On the other side, disinformation about Türkiye dominates the problem on the Balkan's part. This is rooted in several factors, but Gülenist Terror Group (FETÖ) led propaganda against Ankara, as well as Western-funded media outlets' negative stance against Türkiye and especially President Recep Tayyip Erdoğan, are the main reasons. Through these outlets, Ankara is viewed as an adverse actor in the region and is mentioned alongside Moscow and Beijing. Some actors in the region also view increased cooperation with Ankara as a phenomenon that would hamper ties with the West and advocate that the focus should be on the Western bloc, as the main goal of many countries in the Balkans right now is to join the European Union.

Another argument I have heard against Türkiye from fellow local journalists in Bosnia-Herzegovina was that a negative outlook exists on Ankara’s growing ties with Serbia. The relations between Ankara and Belgrade have reached the highest level in history and are progressing positively, while commercial and economic relations are developing with strong momentum.

Türkiye is among the largest foreign investors in Serbia and ranks seventh in the number of implemented investment projects, according to the Serbian Foreign Ministry. Turkish investors in Serbia currently employ over 6,000 workers and investments of Turkish companies in Serbia in the last few years are intensifying with the prospect of further growth.

As a rivalry exists between Sarajevo and Belgrade, the local Bosniak community has expressed criticism about more investments being made in Serbia than in Bosnia-Herzegovina despite the closer cultural ties. However, Türkiye’s increased economic activity with Serbia does not rule out cooperation with Bosnia-Herzegovina and is not due to a special preference for one over the other. The political system put in place in Bosnia-Herzegovina is complicating economic activity and discouraging investors; whereas Serbia bears an easier investment climate for businesspeople, even offering itself areas for investment and cooperation with ready plans for Turkish companies. The labyrinthine system in Bosnia-Herzegovina makes processes burdensome, while investors face difficulties in claiming their rights in times of crisis due to the bureaucracy.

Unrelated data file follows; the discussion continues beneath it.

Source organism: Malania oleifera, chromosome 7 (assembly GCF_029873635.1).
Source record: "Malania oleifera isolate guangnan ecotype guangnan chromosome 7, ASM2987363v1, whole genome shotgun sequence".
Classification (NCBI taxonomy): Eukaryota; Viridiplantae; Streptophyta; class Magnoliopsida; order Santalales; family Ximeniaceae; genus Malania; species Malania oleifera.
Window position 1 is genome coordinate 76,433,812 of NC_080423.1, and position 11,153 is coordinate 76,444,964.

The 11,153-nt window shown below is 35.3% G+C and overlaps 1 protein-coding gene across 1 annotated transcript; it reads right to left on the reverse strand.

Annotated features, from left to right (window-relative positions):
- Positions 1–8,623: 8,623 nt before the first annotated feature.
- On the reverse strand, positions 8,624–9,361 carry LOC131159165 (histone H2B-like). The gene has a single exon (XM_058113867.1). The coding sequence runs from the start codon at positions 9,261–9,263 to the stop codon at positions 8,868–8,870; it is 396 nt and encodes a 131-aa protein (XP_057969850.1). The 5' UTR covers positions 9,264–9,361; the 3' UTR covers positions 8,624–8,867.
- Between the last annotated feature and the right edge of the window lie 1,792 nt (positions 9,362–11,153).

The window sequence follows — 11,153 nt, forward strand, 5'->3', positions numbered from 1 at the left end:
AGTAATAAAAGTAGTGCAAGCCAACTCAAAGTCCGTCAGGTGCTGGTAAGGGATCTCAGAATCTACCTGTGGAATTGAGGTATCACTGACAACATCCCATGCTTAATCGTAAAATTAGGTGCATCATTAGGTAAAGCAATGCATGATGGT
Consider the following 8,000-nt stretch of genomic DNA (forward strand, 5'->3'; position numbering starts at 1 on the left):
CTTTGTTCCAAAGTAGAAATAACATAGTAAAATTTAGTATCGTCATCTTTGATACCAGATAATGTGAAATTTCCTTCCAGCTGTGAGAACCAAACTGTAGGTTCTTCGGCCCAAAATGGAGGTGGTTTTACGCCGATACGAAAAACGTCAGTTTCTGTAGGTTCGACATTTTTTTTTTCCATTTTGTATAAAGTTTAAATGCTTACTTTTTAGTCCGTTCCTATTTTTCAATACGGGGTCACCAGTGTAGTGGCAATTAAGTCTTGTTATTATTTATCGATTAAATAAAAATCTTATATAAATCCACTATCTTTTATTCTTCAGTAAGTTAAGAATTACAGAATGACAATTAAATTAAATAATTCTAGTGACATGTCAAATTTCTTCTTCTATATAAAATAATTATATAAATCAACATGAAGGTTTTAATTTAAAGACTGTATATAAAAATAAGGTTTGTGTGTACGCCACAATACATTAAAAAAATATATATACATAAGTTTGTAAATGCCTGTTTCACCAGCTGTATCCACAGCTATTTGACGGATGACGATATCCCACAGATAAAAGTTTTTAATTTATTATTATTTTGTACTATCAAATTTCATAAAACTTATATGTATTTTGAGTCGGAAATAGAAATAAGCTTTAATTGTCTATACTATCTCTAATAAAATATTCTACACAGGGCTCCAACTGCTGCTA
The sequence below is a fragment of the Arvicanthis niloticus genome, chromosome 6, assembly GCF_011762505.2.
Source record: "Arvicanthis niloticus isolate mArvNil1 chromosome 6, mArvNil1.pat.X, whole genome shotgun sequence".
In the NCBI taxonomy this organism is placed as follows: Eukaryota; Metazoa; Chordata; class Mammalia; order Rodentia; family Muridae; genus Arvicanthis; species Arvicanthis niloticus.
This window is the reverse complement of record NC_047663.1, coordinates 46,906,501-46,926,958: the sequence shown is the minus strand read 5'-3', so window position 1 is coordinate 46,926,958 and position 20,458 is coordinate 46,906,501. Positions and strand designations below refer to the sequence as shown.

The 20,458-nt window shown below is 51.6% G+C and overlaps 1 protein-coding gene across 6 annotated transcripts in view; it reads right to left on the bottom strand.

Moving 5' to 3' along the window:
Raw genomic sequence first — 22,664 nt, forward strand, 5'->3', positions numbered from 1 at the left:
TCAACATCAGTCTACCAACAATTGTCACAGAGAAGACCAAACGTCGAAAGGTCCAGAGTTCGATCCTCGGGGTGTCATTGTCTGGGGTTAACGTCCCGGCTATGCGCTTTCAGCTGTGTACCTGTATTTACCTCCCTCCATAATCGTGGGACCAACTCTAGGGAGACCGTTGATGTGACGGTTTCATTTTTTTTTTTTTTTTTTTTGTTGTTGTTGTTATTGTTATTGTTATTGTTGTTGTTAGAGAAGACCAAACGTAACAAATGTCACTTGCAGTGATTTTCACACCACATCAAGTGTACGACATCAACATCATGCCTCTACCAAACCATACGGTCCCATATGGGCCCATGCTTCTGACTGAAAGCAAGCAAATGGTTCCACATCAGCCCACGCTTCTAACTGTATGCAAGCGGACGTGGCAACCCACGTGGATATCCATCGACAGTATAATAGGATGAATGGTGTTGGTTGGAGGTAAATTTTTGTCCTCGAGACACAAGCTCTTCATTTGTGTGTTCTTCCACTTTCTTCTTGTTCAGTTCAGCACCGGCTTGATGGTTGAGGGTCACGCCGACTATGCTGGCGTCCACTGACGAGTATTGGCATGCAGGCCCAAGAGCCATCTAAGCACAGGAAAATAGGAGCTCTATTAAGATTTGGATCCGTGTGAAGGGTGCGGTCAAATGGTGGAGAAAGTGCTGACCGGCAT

Bosnia-Herzegovina is in the midst of a political row between the Bosniaks and Serbs living in the country. Bosnia-Herzegovina has seen a separatist push since Milorad Dodik, the Serb member of the country’s tripartite presidency, blasted legal changes banning the denial of genocide and the glorification of war criminals. The country was split into two autonomous regions – the Serb Republic and the Federation, which is dominated by Bosniaks and Croats – after its 1992-1995 war. The three institutions represent the key pillars of joint security, the rule of law and the economic system.

Furthermore, Erdoğan's meeting with Dodik is also interpreted by the Bosnian community as a negative stance toward themselves, preferring Serbia.

However, Türkiye is trying to maintain a balance in its ties with states in the region and has an interest in furthering ties on a multifaceted basis, ranging from trade, economy, culture, sports and politics. Institutions such as the YEE, the media and civil society have a huge role to play in developing mutual understanding, preventing disinformation and fostering people-to-people ties. The historical solidarity between the cultures must be revived, the Turkish ecole in the region must be strengthened and people educated by the Presidency of Turks Abroad and Related Communities (YTB) and YEE, sympathetic toward Türkiye, must be backed and followed after graduating from these institutions as vital pillars that will contribute to future relations between Türkiye and the Balkans.

By Dilara Aslan Özer for DailySabah